Households are set to learn that their energy bills will rise again from January as hopes for relief from the cost-of-living crisis are put on hold.
Ofgem will announce its latest price cap on Thursday, with energy consultancy Cornwall Insight predicting it will increase from the current £1,834 for a typical dual fuel household to £1,931 – a 5% jump to take effect from January to March.
The forecasts suggest that the typical bill will then fall to £1,853 from the start of April, but will not drop below today’s level until July next year.
Cornwall Insight said recent milder weather was helping to bring down gas prices, and this could help reduce bills next year if it continued.
But “sharp price falls are not expected”, it said.
Dr Craig Lowrey, principal consultant at Cornwall Insight, said: “An unstable wholesale energy market, coupled with the UK’s reliance on energy imports, makes it inevitable that energy bills will rise from current levels.
“This leaves households facing yet another winter with bills hundreds of pounds higher than pre-pandemic levels, and affordable fixed deals few and far between.”
He added: “The King’s Speech acknowledged that it is our exposure to volatile international energy markets that has led to higher and less predictable bills.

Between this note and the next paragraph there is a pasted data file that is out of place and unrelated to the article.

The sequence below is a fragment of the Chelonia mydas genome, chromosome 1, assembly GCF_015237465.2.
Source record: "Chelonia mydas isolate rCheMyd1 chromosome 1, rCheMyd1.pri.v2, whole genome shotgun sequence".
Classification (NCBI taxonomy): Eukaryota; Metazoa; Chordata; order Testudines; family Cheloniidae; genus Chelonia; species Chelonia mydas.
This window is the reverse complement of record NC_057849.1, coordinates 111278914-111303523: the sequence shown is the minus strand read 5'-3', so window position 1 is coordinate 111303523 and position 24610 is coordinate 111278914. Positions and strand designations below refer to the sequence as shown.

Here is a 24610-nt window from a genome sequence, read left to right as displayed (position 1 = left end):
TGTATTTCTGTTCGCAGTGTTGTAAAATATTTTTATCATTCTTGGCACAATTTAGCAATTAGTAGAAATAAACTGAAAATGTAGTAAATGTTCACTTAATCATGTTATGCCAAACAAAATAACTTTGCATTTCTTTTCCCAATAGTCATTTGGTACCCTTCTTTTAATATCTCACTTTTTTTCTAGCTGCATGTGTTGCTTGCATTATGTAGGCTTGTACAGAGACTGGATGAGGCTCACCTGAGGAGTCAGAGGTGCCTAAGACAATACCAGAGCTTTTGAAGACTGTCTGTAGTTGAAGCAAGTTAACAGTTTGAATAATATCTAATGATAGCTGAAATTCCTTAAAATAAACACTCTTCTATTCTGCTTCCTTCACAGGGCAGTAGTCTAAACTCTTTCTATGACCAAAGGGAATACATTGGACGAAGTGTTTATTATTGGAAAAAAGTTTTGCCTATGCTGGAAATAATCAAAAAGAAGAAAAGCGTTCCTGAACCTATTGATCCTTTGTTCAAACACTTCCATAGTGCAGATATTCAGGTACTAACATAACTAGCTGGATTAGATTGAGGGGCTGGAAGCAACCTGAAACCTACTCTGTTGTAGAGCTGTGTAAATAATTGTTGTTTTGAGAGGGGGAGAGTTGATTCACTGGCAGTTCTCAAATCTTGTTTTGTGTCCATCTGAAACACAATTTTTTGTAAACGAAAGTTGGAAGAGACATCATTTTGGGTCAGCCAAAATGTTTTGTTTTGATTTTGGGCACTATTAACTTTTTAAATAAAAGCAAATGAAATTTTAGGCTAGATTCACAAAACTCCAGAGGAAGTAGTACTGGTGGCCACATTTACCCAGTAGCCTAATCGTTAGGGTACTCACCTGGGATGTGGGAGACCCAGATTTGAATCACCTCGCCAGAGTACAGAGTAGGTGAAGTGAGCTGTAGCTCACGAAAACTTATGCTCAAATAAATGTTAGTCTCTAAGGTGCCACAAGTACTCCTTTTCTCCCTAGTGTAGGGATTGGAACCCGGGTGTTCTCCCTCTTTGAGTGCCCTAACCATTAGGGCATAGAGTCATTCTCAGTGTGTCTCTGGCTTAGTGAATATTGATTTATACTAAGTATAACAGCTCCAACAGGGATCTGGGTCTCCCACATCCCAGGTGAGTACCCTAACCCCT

“While we continue to advocate for immediate targeted support for vulnerable consumers, it is evident that the only enduring solution lies in transitioning the UK away from the influence of global energy prices towards sustainable, domestically sourced energy.”
Emily Seymour, energy editor at consumer magazine Which?, said: “If you are concerned about struggling to pay higher bills, don’t suffer in silence – there is help available. Speak to your energy provider about a payment plan you can afford and check to see if you qualify for any government schemes.
“We’d recommend that everyone without a smart meter takes a meter reading on or close to December 31 to make sure they don’t overpay for any energy used before the new price cap takes effect. Submitting meter readings on a regular basis is a good idea, and makes sure you are billed correctly.”
Richard Neudegg, director of regulation at Uswitch.com, said: “This price rise will come at the worst time of year for households, who will be using more energy at home during one of the coldest points of the winter.
“The price cap is no longer fit for purpose, and the system needs reforming to create a more competitive market, which also protects households.”